cotinine


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co·ti·nine

(kō'ti-nēn), Do not confuse this word with cotarnine.
One of the major detoxication products of nicotine; eliminated rapidly and completely by the kidneys.
[anagram of nicotine]

cotinine

(kōt′n-ēn′)
n.
The major metabolite of nicotine that indicates levels of nicotine intake.

cotinine

A urinary metabolite of nicotine used to monitor exposure to environmental tobacco smoke–ETS. See Environmental tobacco smoke.

co·ti·nine

(kō'ti-nēn)
One of the major detoxication products of nicotine; eliminated rapidly and completely by the kidneys.

cotinine (kō´tinēn),

n a substance that remains in body fluids after nicotine has been used. Presence of this chemical in body fluids is considered proof of recent nicotine use. It is currently being studied for its possible contribution to a range of oral diseases.
References in periodicals archive ?
96nl/ml of cotinine in their saliva, while in 1998 this had reduced to 0.
The PTS Detect system measures quantified cotinine (a byproduct of nicotine) levels from 25 ng/ml to 200 ng/ml in just 5 minutes.
A trained examiner, blinded to the children's cotinine levels, administered the IQ tests individually to each child in a quiet room.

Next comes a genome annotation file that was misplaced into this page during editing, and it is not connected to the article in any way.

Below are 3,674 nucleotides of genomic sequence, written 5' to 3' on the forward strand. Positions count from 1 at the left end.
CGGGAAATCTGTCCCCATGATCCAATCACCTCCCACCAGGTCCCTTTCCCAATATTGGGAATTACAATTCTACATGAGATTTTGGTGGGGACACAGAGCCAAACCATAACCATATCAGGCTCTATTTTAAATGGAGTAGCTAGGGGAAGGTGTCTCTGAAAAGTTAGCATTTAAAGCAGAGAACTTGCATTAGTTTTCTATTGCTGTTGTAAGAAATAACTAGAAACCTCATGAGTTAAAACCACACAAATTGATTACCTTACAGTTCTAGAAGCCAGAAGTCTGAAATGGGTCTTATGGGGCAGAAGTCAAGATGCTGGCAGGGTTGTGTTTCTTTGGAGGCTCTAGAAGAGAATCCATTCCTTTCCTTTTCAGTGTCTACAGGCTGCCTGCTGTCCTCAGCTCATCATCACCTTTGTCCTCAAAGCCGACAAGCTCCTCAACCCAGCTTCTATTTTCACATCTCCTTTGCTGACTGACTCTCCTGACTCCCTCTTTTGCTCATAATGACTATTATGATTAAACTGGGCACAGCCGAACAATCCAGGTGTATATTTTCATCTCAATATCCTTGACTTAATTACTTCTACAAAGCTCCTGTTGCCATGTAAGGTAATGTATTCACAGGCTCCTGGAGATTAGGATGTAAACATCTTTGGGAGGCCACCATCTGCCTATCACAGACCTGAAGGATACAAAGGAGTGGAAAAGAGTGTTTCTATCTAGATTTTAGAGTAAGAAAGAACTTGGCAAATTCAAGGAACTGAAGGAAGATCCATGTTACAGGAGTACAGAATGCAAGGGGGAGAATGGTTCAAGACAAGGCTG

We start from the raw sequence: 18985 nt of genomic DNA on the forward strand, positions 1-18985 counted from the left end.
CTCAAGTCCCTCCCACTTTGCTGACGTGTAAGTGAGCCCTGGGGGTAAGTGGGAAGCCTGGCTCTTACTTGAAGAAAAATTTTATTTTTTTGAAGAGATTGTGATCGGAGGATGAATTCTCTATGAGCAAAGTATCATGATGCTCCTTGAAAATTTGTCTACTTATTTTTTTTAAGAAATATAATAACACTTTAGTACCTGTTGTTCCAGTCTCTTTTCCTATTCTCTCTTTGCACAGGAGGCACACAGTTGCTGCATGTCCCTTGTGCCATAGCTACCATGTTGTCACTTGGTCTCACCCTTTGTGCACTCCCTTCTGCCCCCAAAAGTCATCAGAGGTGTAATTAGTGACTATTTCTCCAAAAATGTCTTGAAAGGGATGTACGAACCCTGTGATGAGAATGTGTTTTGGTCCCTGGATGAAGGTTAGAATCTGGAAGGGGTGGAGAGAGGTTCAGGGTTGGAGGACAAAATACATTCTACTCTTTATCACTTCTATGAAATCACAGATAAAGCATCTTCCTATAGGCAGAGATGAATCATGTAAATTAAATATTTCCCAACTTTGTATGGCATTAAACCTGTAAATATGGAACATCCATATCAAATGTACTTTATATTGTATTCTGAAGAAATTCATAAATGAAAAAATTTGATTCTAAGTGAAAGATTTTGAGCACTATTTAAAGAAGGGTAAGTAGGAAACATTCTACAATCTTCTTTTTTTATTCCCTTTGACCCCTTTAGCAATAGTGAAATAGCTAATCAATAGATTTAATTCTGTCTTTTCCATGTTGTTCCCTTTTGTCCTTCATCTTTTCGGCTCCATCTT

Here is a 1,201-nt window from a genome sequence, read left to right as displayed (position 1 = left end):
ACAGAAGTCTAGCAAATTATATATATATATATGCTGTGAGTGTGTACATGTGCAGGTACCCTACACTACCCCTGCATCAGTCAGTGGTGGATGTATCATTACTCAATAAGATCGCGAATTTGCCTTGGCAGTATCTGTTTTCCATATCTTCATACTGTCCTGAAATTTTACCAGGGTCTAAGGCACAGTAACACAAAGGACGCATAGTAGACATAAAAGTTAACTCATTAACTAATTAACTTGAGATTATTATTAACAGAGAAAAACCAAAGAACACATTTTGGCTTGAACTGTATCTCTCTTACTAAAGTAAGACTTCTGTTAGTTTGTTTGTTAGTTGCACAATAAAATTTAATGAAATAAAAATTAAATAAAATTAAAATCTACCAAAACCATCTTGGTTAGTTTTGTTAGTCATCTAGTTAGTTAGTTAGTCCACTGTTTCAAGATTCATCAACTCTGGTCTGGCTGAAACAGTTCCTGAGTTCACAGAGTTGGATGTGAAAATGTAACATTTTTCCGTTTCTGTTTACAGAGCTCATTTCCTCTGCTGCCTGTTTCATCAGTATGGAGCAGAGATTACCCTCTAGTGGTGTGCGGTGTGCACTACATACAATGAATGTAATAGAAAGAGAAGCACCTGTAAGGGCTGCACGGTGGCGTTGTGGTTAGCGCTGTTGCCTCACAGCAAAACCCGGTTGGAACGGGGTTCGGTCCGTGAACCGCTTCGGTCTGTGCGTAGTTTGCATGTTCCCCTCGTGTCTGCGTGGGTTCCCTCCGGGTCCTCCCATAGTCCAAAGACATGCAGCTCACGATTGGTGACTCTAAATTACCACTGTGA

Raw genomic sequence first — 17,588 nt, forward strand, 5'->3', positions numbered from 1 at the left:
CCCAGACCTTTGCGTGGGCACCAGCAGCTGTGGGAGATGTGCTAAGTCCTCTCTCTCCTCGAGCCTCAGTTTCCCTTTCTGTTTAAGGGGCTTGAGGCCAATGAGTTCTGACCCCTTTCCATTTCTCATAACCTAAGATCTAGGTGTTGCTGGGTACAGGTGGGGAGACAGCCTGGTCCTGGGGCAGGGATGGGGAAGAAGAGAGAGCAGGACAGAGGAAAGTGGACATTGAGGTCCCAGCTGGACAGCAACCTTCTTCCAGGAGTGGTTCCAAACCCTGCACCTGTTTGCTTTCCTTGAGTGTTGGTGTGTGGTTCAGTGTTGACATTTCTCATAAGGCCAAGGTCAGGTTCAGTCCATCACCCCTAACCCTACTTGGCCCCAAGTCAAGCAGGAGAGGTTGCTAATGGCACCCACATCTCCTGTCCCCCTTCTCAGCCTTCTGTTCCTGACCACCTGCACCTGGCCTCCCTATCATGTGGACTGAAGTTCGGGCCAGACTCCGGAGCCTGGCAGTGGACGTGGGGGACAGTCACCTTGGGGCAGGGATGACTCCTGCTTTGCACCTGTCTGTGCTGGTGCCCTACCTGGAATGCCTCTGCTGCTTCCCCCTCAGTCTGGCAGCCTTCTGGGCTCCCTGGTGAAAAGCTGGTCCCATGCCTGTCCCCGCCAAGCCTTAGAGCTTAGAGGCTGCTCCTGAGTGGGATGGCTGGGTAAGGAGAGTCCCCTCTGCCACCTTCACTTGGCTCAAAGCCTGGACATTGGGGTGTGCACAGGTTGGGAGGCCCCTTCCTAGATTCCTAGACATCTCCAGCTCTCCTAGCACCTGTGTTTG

We believe that routine or selective serum or urine cotinine testing will enable us to stratify risk in both elective and reconstructive scenarios.
Nicotine can only be measured for a short time in blood but cotinine is a metabolite of nicotine that can be detected for up to two weeks after inhaling tobacco smoke.
Cotinine levels in the seven-year-olds were four times higher than in children of non-smoking mothers, research found.
Participants who reported having smoked "at least one day" in the last month or "at least one cigarette" in the last month, or those who had serum cotinine concentrations over 10 ng/ml were classified as active smokers.
The urine cotinine levels, DNA damage and values of oxidation for the group exposed to cigarette smoke were much higher compared to those in the group not exposed to cigarette smoke, the scientists said.
This is the first time cotinine data among electronic cigarette users in real-life conditions are published.
Reality: This is impossible because of the enormous differences in cotinine levels in tobacco users versus nonusers condemned to share enclosed spaces with them.
The rate of hearing loss appeared to be cumulative, increasing with the level of cotinine detected by blood tests.
They defined exposure as having at least one smoker in the house and by serum cotinine levels of 0.